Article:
Week 3 Discussion Federalism — Historical Foundations Read: O’Toole pp. 33-71
A critical aspect of successfully completing this course is regular, substantive, and meaningful participation and contribution inside the weekly discussion forums. In your response to my question of the week, you must demonstrate that you have read the required readings, back your statements with facts, provide an analysis of the issue, and certainly make clear your point of view. Also, please try to post more than three sentences especially if you are responding to your fellow students. Note that you are required to comment on at three two of your fellow students’ posting.
Read: O’Toole pp. 33-71
Discussion Questions or Topics:
1) Given Madison’s argument, what are the implications when it comes to developing “national” programs? What might a “federal” or “confederal” program look like?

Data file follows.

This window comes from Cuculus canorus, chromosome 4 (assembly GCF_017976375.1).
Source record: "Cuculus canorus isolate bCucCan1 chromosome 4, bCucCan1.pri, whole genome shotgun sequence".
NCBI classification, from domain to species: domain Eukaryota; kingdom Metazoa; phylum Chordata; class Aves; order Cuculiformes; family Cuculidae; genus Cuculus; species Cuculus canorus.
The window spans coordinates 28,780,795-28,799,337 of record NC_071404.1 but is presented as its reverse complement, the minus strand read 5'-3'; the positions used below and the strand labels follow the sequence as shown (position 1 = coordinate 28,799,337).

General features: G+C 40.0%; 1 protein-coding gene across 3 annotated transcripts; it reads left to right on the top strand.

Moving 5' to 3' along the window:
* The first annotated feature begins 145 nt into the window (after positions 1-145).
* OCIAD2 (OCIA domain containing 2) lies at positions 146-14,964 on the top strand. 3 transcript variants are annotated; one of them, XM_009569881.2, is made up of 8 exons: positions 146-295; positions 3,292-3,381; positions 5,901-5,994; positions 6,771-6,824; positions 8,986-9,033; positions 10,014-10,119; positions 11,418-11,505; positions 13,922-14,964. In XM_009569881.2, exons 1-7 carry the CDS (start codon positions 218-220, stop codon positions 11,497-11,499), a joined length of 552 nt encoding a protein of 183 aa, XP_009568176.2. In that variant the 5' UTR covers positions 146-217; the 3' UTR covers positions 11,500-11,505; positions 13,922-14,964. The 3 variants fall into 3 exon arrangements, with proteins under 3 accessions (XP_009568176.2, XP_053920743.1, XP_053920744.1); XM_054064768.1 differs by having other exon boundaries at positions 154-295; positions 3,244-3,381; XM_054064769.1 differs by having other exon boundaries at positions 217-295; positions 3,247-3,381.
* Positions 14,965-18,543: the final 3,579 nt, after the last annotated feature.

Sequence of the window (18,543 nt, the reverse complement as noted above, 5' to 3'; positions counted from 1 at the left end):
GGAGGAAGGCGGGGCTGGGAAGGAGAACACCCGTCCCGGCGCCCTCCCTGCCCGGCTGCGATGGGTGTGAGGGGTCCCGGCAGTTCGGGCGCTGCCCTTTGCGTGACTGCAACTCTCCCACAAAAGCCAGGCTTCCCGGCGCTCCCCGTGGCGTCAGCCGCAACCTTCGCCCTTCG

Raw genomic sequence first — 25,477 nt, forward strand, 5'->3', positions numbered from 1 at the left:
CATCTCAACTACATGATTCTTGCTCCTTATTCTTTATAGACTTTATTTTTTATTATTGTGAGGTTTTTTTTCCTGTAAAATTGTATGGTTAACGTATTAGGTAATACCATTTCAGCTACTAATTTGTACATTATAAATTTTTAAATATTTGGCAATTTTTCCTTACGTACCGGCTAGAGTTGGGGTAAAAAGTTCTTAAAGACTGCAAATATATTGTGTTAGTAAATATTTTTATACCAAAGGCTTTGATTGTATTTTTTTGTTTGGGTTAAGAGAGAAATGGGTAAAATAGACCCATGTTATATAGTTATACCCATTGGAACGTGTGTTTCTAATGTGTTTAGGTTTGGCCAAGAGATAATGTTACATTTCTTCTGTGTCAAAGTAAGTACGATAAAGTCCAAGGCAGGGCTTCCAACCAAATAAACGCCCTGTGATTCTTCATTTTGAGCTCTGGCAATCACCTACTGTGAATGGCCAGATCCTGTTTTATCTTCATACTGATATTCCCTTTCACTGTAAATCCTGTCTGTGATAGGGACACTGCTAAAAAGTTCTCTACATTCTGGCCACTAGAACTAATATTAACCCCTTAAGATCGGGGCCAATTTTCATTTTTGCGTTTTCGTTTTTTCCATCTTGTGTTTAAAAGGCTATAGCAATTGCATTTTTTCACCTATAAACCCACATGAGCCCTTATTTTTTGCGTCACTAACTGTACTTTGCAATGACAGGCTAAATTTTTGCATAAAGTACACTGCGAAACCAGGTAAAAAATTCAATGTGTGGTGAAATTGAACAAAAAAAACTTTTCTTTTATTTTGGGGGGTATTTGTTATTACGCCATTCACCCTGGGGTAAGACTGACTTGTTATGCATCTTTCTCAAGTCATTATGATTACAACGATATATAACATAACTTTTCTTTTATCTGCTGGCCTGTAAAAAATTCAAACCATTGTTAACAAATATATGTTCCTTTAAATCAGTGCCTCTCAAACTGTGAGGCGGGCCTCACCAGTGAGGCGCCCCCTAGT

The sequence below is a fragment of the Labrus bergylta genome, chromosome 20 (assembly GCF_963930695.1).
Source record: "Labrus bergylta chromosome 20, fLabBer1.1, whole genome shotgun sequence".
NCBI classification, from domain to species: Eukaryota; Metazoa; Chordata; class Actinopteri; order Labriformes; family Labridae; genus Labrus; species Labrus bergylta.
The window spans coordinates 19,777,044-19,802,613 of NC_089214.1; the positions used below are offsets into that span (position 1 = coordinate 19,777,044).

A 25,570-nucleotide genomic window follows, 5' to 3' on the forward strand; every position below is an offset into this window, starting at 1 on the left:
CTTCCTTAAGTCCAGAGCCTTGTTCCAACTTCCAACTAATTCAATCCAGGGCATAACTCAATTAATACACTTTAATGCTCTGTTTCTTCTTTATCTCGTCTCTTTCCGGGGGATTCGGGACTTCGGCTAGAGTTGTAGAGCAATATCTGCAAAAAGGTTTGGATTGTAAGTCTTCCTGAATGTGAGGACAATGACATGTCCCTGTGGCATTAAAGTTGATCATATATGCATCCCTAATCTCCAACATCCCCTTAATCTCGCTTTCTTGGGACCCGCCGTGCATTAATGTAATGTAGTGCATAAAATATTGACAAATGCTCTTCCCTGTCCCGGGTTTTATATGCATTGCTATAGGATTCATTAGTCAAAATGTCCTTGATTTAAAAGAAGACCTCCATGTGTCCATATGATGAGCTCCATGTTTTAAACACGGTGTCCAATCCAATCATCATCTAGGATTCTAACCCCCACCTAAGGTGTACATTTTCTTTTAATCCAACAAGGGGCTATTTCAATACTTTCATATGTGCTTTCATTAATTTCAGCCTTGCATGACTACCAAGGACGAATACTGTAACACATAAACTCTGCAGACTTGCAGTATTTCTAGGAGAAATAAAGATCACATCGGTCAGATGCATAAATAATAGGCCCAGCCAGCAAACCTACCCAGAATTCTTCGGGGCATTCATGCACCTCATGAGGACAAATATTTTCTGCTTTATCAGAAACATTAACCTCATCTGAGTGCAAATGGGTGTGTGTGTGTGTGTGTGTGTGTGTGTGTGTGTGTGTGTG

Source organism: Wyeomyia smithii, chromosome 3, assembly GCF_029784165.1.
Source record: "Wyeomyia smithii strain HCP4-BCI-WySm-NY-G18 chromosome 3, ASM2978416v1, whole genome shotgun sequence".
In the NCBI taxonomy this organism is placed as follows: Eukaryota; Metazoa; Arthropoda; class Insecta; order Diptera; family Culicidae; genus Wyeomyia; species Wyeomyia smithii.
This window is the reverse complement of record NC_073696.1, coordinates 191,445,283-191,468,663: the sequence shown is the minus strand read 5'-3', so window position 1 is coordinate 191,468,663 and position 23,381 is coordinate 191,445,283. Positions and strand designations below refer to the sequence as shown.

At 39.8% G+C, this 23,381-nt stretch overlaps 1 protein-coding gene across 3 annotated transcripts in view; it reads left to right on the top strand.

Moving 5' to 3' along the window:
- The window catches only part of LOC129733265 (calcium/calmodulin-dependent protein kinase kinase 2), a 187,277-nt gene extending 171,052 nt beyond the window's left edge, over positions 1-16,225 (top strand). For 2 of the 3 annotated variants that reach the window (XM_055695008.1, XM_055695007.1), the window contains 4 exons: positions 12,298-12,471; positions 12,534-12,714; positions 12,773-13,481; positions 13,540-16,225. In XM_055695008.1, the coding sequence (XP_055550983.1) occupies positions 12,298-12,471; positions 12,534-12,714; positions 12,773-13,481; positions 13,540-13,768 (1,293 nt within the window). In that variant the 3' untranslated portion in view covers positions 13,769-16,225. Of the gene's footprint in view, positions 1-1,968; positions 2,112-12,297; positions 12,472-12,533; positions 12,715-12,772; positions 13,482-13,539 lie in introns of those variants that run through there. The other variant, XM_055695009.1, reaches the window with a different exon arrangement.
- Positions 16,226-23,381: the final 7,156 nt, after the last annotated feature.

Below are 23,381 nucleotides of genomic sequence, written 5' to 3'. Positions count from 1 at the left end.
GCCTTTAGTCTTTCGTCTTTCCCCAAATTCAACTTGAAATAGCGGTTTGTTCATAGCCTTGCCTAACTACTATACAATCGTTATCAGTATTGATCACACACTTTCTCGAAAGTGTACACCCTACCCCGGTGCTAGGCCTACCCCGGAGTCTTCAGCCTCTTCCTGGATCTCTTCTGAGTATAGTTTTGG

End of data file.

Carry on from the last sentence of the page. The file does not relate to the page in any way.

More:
2) With regards to Diamond, what relevance does the Framers’ intent have? Your task as an administrator is to implement a program. Does it really matter what they intended?
3) Given Grodzin’s depiction of the federal system as a marble cake, what are the implications in terms of who should have primary authority and/or jurisdiction in say addressing a terrorist attack like 9/11 or a natural disaster like Hurricane Katrina
4) In presenting the Grodzins-Elazar construct, Sheiber is really trying to refute it. What is his problem with it?
5) What is the sum total of all this? In other words what do we learn from these historical foundations that may be important
Jack W. Meek and Kurt Thurmaier, ed. Networked Governance: The Future of Intergovernmental Management (Washington, CQ Press, 2012)
Patrick J. McGuinn, No Child Left Behind and the Transformation of Federal Education Policy, 1965-2005 (Lawrence, University Press of Kansas, 2006)
Laurence J. O’Toole Jr., ed. American Intergovernmental Relations: Foundations, Perspectives, and Issues Fifth edition (Washington, CQ Press, 2007)